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Pursuit of it All

Girl Crush: Elizabeth Cromwell

Welcome to our second installment of “Girl Crush,” our take on some of the most amazing women in and around the community.

This week we’re crushing on Elizabeth Cromwell, the President and CEO of the Frederick County Chamber of Commerce. Elizabeth is something special. Her soft-spoken style of leadership is an inspiration to all who come in contact with her. A world traveller, free spirit and self-proclaimed book nerd, is it any wonder why Elizabeth’s our latest crush?Girl Crush: Elizabeth Cromwell

Tell us a little about your life and career… 

I come to Frederick by way of San Francisco, Washington, DC, New Orleans, and Hartford, Connecticut where I grew up. I am blessed with a great family including my husband Peter and 15-year-old daughter, Annabel, who most people know as Annie. We are the typical busy family.

I am the President and CEO of the Frederick County Chamber of Commerce, where I oversee a terrific staff who work tirelessly to promote business in Frederick County. My position there provides me with the opportunity to interact with nearly 1,000 member organizations representing big business, small business, and everything in-between.

Over the past 30 years, I have worked in the private and public sectors, for nonprofits, and in the media. People are often interested to know that I spent many years in professional sports marketing , event management and corporate sponsorship across the US in tennis, skiing, and mostly, running events such as the San Francisco Marathon (where I currently serve as Vice President of the Board of Directors.)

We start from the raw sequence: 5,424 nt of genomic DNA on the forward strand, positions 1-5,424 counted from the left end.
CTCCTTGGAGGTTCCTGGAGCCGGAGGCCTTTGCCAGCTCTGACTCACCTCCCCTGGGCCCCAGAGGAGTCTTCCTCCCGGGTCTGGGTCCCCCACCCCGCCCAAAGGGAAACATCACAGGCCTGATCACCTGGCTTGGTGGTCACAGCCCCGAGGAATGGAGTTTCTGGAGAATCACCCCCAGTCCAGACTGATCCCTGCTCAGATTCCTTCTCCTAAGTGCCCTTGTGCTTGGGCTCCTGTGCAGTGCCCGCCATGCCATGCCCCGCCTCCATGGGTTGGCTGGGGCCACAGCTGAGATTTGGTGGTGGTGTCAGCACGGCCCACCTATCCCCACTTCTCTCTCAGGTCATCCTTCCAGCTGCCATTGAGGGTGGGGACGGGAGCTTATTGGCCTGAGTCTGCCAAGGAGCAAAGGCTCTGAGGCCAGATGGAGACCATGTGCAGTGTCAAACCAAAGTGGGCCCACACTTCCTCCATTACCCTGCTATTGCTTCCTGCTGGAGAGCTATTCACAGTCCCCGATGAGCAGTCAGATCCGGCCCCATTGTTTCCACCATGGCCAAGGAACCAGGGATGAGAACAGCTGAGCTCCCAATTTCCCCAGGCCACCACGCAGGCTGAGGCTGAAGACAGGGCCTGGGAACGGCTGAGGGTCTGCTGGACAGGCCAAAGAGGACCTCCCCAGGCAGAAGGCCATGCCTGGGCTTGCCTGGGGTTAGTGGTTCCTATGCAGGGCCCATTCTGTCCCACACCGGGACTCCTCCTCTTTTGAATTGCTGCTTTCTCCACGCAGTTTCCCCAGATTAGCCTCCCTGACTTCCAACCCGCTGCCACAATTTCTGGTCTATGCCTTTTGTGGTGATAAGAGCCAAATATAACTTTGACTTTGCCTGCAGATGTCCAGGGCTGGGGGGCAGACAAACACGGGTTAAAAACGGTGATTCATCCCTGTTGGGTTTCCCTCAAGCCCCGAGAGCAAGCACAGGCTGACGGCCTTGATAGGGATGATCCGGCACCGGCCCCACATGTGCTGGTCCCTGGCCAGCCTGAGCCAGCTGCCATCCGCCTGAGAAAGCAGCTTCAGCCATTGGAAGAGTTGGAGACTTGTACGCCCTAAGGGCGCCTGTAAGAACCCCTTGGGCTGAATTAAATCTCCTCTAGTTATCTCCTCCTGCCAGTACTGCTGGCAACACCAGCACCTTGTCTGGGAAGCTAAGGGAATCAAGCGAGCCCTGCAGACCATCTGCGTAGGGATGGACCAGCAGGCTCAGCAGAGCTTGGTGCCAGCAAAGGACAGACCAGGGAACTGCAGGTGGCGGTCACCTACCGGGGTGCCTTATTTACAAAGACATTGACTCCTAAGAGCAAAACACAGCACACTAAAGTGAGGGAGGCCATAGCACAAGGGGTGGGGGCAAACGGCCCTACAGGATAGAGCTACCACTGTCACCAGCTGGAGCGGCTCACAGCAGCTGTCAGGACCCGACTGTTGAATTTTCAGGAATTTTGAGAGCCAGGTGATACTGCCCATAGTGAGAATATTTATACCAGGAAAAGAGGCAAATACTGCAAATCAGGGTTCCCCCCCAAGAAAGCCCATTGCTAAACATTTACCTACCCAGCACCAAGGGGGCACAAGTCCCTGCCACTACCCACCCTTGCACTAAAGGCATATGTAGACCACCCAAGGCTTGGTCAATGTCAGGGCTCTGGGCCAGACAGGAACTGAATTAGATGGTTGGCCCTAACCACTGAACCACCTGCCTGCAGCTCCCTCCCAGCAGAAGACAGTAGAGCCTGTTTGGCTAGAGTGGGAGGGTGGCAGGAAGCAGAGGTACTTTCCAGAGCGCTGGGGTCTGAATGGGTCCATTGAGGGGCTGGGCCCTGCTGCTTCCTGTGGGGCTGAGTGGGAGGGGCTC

In your life, who have been your biggest role models? Why?

I have had a few role models. On the professional side, two of my former bosses taught me about creativity, leadership, shifting priorities, and how to be both ethical and profitable in business. Cindy Myers (San Francisco Examiner) and Tony Levitan (co-founder of provided me with a lot of tools for success. 

On the personal side, I wouldn’t call them role models as much as unsung heroes, but there are so many people I know working to make the world a better place. I have friends who are working for peace and security in dangerous places. I have friends who are working to introduce children to the arts, culture, history and science. I have friends who counsel people who are in crisis or despair. These are the role models I look to for inspiration every day.

Finally, I consider my parents role models for instilling in me the sense that I could become whatever I wanted to be. I never had a doubt about it, which in my adult years I learned is not always the case for kids growing up.

What do you love about your job or life?

I am incredibly fortunate. I live comfortably and credit my good luck more than anything else. Despite our country’s problems (which I am not trying to minimize in any way), we are living in a moment in time where most of us are able to sleep a roof over our head, bathe indoors, send our children to good schools, and read this blog from our computers.

Trips to Kosovo and India particularly have helped shape my view of my own community, and how our squabbles are insignificant when juxtaposed against the large number of people whose lives will always be simply day-to-day survival.

We live in a gorgeous, prosperous place. The streak of entrepreneurialism and ingenuity runs deep throughout the county, and I love the sense of teamwork as the county evolves into an even brighter future.

Girl Crush: Elizabeth Cromwell

 What has brought or given you the greatest satisfaction or fulfillment? 

I guess I’d have to say becoming a mom. I waited until I was 35, which was the right decision for me. Parenting is such a huge responsibility, and I don’t think I was ready in my younger adult years.

One thing most people don’t know about you?